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Sustainable Aviation

The aviation industry globally accounts for approximately 2% of the total greenhouse gas emissions. Consequently, the sector is dedicated to finding solutions to reduce the climate impact of air transportation, which is expected to increase year by year.

The growing demand for global air transport also means an increase in the industry’s greenhouse gas emissions. This development amplifies the necessity for the aviation sector to take action to meet the goals outlined in the Paris Agreement. In this context, new and progressively more sustainable aircraft fuels must play a pivotal role in reducing the environmental impact. However, optimisations and enhancements in operations, infrastructure, as well as the development of new technology are also crucial in reducing emissions in aviation.

Therefore, DCC & Shell Aviation Denmark is currently engaged in Green Power Denmark’s PtX partnership. Additionally, we support Arcadia eFuels’ ambitions for PtX production in Vordingborg and a development project at Aalborg University, where wastewater sludge and wood waste are converted into more sustainable fuels for air and maritime transportation.

How we optimise our operations

In Denmark, DCC & Shell Aviation has long been dedicated to optimizing and improving our daily operations and infrastructure.

At Billund and Copenhagen Airports, our refuelers and dispensers currently operate on the biofuel HVO (Hydrotreated Vegetable Oil). Very soon, we will introduce the first electric-powered refueler as a step toward electrifying our fleet at the airports.

At the other Danish airports, our tanker trucks today use the natural gas-based GTL (Gas-to-Liquid) fuel. GTL burns cleaner than regular diesel, contributing to improved working conditions for our employees and preventing operational disruptions.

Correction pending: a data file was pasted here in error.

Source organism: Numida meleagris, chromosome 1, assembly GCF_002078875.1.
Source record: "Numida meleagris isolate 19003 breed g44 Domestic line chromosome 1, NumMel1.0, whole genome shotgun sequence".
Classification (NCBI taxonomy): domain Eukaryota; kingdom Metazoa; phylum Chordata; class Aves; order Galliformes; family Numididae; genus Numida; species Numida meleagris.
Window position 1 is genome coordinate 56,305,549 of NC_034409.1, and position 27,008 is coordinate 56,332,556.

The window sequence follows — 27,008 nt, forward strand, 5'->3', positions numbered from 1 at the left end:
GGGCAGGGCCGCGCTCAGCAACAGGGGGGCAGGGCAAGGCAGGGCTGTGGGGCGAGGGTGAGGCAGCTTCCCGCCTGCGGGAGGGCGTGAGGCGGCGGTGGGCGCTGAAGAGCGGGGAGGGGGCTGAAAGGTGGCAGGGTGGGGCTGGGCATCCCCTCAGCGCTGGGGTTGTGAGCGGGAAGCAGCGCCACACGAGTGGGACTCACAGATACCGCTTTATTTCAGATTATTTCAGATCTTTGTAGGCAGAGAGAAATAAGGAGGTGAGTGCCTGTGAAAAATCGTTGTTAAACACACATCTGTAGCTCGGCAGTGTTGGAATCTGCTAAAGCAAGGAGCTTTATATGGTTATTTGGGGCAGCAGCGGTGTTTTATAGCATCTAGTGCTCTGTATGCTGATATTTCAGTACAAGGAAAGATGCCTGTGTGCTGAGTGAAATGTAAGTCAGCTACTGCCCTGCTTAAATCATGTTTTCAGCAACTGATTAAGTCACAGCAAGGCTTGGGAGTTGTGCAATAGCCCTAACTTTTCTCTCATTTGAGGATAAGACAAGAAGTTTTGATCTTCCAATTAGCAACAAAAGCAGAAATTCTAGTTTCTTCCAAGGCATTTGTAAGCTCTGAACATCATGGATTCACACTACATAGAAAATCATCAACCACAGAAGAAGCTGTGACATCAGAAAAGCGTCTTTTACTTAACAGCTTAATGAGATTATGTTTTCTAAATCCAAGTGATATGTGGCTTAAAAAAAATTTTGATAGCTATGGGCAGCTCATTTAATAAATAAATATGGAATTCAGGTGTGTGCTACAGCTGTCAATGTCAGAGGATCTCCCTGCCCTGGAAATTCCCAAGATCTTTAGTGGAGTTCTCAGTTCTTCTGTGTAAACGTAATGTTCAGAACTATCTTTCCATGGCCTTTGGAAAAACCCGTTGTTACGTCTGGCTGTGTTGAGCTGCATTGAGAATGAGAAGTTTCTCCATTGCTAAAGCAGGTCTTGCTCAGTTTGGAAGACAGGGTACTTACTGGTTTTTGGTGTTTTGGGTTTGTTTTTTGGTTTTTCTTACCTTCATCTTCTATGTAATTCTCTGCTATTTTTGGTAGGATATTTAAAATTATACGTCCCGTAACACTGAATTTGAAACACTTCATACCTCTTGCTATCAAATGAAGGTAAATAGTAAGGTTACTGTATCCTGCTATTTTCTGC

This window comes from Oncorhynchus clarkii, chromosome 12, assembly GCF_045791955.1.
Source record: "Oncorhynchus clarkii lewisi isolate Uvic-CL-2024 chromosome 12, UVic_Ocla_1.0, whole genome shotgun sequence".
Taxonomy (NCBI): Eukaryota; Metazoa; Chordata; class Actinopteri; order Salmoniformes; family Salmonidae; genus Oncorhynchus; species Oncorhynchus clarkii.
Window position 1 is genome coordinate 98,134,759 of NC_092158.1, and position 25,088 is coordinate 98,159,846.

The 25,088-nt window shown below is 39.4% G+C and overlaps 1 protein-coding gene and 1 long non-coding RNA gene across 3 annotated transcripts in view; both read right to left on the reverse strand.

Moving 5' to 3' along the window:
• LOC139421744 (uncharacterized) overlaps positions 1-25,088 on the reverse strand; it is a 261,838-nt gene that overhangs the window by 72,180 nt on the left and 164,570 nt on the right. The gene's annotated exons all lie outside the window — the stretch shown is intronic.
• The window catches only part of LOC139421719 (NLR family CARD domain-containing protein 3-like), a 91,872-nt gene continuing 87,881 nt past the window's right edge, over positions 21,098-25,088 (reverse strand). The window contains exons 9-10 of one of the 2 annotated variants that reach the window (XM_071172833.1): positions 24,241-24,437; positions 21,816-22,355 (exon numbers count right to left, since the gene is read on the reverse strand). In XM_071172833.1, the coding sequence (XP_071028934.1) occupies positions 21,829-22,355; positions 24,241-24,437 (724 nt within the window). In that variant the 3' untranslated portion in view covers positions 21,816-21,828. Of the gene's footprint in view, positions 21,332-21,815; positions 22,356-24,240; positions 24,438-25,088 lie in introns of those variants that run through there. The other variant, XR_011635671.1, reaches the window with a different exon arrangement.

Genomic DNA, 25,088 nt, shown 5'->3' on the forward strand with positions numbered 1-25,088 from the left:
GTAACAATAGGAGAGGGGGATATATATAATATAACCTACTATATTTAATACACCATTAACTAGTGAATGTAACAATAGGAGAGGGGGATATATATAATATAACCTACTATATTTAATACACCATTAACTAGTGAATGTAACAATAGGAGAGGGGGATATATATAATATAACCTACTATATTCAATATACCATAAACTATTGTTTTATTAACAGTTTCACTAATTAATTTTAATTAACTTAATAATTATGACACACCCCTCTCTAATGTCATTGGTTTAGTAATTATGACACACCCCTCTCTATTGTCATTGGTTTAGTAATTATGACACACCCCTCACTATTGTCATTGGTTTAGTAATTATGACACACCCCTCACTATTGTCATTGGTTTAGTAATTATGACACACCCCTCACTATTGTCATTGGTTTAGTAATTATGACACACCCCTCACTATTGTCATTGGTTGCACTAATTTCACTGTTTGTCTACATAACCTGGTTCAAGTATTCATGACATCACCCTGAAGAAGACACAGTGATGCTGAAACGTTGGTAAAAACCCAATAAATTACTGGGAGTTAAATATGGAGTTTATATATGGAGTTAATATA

The greatest potential for reducing CO2 emissions in the aviation industry is to replace fossil jet fuel with more sustainable fuels. This is currently happening with Sustainable Aviation Fuel (SAF). SAF is an umbrella term for alternative aviation fuels made from more sustainable sources, typically waste biomass such as waste cooking oil. One significant advantage of SAF is its seamless integration into the global aircraft fleet and existing fuel infrastructure in and around airports.

The pure component of SAF is also called Synthetic Paraffinic Kerosene (SPK), but it has yet to be approved by engine manufacturers for full use. Consequently, SAF is also called a drop-in fuel and currently subject to a maximum blending ratio of 50% with conventional JET A-1. Airbus and GE Aviation, among others, are, however, testing flights on 100% pure SAF. At a 50/50 blend ratio, SAF is classified as JET A-1 and is identical to the fossil-derived JET A-1.

How SAF reduces CO2 emissions

The recycling of waste biomass into fuel is a major step in reducing aviation CO2 emissions. When, for example, recycled cooking oil is used for aviation fuel, such fuel is effectively considered CO2 neutral.

That is because the cooking oil is derived from plants having absorbed CO2 equal to the amount emitted by the combustion of the fuel. As the combustion is part of a circular, biological system, where it becomes available to new plants, no more CO2 is, in principle, added.

However, the production and transport of SAF and waste biomass still emit CO2. Taking the entire life cycle into consideration, SAF emits about 80% less CO2 than fossil aviation fuel.

The SAF supplied by DCC & Shell Aviation to, for example, Sonderborg Airport and Alsie Express is produced by one of the world’s leading producers of bio-based fuels, Finnish Neste.

Ny teknologi driver luftfartens reduktioner

De kommende år og årtier vil nye teknologier og energiformer spille en central rolle i at gøre luftfarten fri af fossile brændstoffer. Allerede nu bliver hver ny generation af fly mere effektive og brændstoføkonomiske. Og da brændstoffet er den primære årsag til luftfartens CO2-udledning, er det en vigtig udvikling.